Big Shoes Net Only Baby Steps in Campaign to Make Quality Mental Health Care Accessible to All Americans
“…[we must] tackle the difficult issue of mental health.”
President Donald Trump, in response to the recent Parkland, Florida school shooting
The 2018 promise of the Trump Administration, the 2010 landmark Affordable Care Act (Obama Care), the 2016 21st Century Cures Act (Cures Act), and the 2008 Mental Health Parity and Addiction Equity Act (MHPAEA) combined to make a positive “dent” in the problem of making quality mental health care more accessible to more of those who suffer from mental or emotional disorders, but the accessibility to quality mental health care continues to be a major problem for millions and millions of struggling Americans.
In 2011, 19% of persons with mental health issues, were uninsured for mental health treatment. In 2017, 17% were uninsured for such. But, that 17% represents over 7.5 million United States citizens. That’s still way too many. In 2011, 59% of those with mental health issues did not receive treatment. In 2017, that number was down to 56.5%. Further, 20.3% of those who sought treatment in 2017, and were insured to cover it, still could not get it. That’s way too much.1
64.1% of youth with major depression in 2017 did not receive mental health treatment. That’s 3-in-5 who are most at-risk for struggling in school, for having difficulty in relationships, and for tending toward suicide. Sadly, 7.9% of those youth with mental or emotional problems and who did have insurance, were not covered for such health issues.1
“Having insurance coverage does not mean access to needed treatment.”
Mental Health America
Many mentally and emotionally ill Americans still lack insurance, many of those who are covered still lack adequate care for mental or emotional health issues, still far too few healthcare treatment providers exist to meet the growing demand, the mental health care industry still has a severe shortage of available treatment types (both inpatient and outpatient services), and the stigma that is unfortunately attached to seeking and or receiving mental or emotional health care very very real. And underpinning all the above obstructions to potential patient access to mental health treatment is the cost of quality therapy is just way too high. The typical cost of an hour of treatment can be as high as $250, but most often ranges from $75-150 a session. A year of such treatments, participating once a week could run approximately $13,000. Even the upper end of the average family cannot afford that.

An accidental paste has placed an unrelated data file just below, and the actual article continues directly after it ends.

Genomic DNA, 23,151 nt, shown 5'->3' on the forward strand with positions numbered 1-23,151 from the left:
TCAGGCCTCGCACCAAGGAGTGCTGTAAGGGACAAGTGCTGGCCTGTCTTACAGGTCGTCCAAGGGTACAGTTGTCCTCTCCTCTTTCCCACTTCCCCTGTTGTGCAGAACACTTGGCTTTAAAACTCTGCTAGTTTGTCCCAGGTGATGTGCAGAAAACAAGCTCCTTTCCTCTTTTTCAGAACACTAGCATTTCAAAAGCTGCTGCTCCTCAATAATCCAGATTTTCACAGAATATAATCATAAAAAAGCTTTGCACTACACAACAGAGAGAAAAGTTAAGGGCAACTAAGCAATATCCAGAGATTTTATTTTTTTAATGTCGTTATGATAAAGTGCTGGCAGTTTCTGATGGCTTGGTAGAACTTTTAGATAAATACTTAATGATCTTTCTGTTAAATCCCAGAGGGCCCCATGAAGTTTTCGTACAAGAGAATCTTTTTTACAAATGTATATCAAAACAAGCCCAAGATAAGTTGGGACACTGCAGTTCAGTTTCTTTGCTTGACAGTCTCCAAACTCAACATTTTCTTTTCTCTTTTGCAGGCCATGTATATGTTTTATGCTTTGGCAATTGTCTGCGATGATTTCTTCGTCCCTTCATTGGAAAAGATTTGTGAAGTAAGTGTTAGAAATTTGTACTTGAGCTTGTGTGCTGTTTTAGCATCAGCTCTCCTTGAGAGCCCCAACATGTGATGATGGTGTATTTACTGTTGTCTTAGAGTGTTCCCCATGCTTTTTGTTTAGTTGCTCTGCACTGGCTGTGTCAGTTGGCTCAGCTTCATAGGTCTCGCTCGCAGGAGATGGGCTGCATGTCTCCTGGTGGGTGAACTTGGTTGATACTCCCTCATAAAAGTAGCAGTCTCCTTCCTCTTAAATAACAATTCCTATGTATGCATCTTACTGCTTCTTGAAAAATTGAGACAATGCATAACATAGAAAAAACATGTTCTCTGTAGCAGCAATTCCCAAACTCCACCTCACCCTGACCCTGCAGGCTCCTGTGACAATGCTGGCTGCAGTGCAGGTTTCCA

“The cost of mental health care has always been a great barrier to accessing care for people with mental health care problems.”
U.S. National Library of Medicine and National Institutes of Health
Adding insult to injury, for youth with a mental-or-emotional disturbance in schools, only .771% are identified and qualified for services through an Individualized Learning Plan. Experts say that some 8% of the total school population is actually in need of such services.1
“Even the Affordable Care Act required insurers to provide coverage for behavioral and mental health care, [but] the cost of treatment often limits access to mental health services.”
Experts say 1 in 5 Americans experience a serious mental health issue in their life. In actual numbers, that’s 6,535,334 people (326,766,748 U.S. populations, 2018).2 My guess is that’s a pretty conservative estimate, considering that admitting you have any such affliction still carries quite a heavy stigma.
Professional estimates claim 1 in 25 Americans live out their lives with a serious mental illness, including schizophrenia, bipolar disorder, and major depression.2 These persons not only represent a serious risk to their health and safety but those around them as well. A case can be made that even though the cost of mental health therapy is exorbitant, the potential cost of not effectively treating these unfortunate souls, and not just in dollars, is much greater. The negative impact of that large of an untreated population will have a devastating impact on suicide rates, legal issues, family conflicts, employment status, substance abuse, shifting cultural morals, homelessness and our country’s overall physical health.
“The mentally ill have nowhere to go and find little sympathy from those around them and often land in emergency rooms, county jails and city streets…[or even] in the city morgue.”
We very much need to take seriously, sooner than later, making sure the mentally ill get what they need…all of them. They need to be helped to live as safely and as normally as possible, so we can.
There are 5 basic obstacles to this need becoming a reality. And believe me, it’s not all that simple. Many have tried and failed.3
1. Financial Obstacles